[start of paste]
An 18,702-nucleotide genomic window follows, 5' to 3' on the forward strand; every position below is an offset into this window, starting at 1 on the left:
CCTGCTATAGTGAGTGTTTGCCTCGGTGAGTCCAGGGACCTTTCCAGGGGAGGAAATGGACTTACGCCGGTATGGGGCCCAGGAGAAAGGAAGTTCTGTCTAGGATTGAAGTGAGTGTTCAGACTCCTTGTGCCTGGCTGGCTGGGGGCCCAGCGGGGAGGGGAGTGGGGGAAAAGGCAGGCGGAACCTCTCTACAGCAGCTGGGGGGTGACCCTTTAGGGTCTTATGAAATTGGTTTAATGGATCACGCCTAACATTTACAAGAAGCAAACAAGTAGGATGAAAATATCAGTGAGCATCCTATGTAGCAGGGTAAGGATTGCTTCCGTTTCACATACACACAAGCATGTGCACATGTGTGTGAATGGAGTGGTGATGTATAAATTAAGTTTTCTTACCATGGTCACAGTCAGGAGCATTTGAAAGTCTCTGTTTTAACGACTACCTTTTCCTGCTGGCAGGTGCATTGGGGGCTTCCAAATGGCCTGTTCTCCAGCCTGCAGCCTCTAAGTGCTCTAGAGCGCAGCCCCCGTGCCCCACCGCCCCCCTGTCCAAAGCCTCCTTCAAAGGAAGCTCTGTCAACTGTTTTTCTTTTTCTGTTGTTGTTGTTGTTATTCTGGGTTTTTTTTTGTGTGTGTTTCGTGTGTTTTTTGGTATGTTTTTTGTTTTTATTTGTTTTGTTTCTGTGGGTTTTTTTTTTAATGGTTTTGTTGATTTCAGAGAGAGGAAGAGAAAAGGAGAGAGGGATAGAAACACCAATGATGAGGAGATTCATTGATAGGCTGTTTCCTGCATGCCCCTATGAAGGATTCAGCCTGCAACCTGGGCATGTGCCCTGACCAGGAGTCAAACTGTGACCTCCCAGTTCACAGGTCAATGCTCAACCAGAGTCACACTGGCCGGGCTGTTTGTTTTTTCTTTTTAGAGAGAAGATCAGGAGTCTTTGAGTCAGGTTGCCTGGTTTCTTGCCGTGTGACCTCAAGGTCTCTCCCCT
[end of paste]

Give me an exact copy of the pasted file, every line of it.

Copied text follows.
An 18,702-nucleotide genomic window follows, 5' to 3' on the forward strand; every position below is an offset into this window, starting at 1 on the left:
CCTGCTATAGTGAGTGTTTGCCTCGGTGAGTCCAGGGACCTTTCCAGGGGAGGAAATGGACTTACGCCGGTATGGGGCCCAGGAGAAAGGAAGTTCTGTCTAGGATTGAAGTGAGTGTTCAGACTCCTTGTGCCTGGCTGGCTGGGGGCCCAGCGGGGAGGGGAGTGGGGGAAAAGGCAGGCGGAACCTCTCTACAGCAGCTGGGGGGTGACCCTTTAGGGTCTTATGAAATTGGTTTAATGGATCACGCCTAACATTTACAAGAAGCAAACAAGTAGGATGAAAATATCAGTGAGCATCCTATGTAGCAGGGTAAGGATTGCTTCCGTTTCACATACACACAAGCATGTGCACATGTGTGTGAATGGAGTGGTGATGTATAAATTAAGTTTTCTTACCATGGTCACAGTCAGGAGCATTTGAAAGTCTCTGTTTTAACGACTACCTTTTCCTGCTGGCAGGTGCATTGGGGGCTTCCAAATGGCCTGTTCTCCAGCCTGCAGCCTCTAAGTGCTCTAGAGCGCAGCCCCCGTGCCCCACCGCCCCCCTGTCCAAAGCCTCCTTCAAAGGAAGCTCTGTCAACTGTTTTTCTTTTTCTGTTGTTGTTGTTGTTATTCTGGGTTTTTTTTTGTGTGTGTTTCGTGTGTTTTTTGGTATGTTTTTTGTTTTTATTTGTTTTGTTTCTGTGGGTTTTTTTTTTAATGGTTTTGTTGATTTCAGAGAGAGGAAGAGAAAAGGAGAGAGGGATAGAAACACCAATGATGAGGAGATTCATTGATAGGCTGTTTCCTGCATGCCCCTATGAAGGATTCAGCCTGCAACCTGGGCATGTGCCCTGACCAGGAGTCAAACTGTGACCTCCCAGTTCACAGGTCAATGCTCAACCAGAGTCACACTGGCCGGGCTGTTTGTTTTTTCTTTTTAGAGAGAAGATCAGGAGTCTTTGAGTCAGGTTGCCTGGTTTCTTGCCGTGTGACCTCAAGGTCTCTCCCCT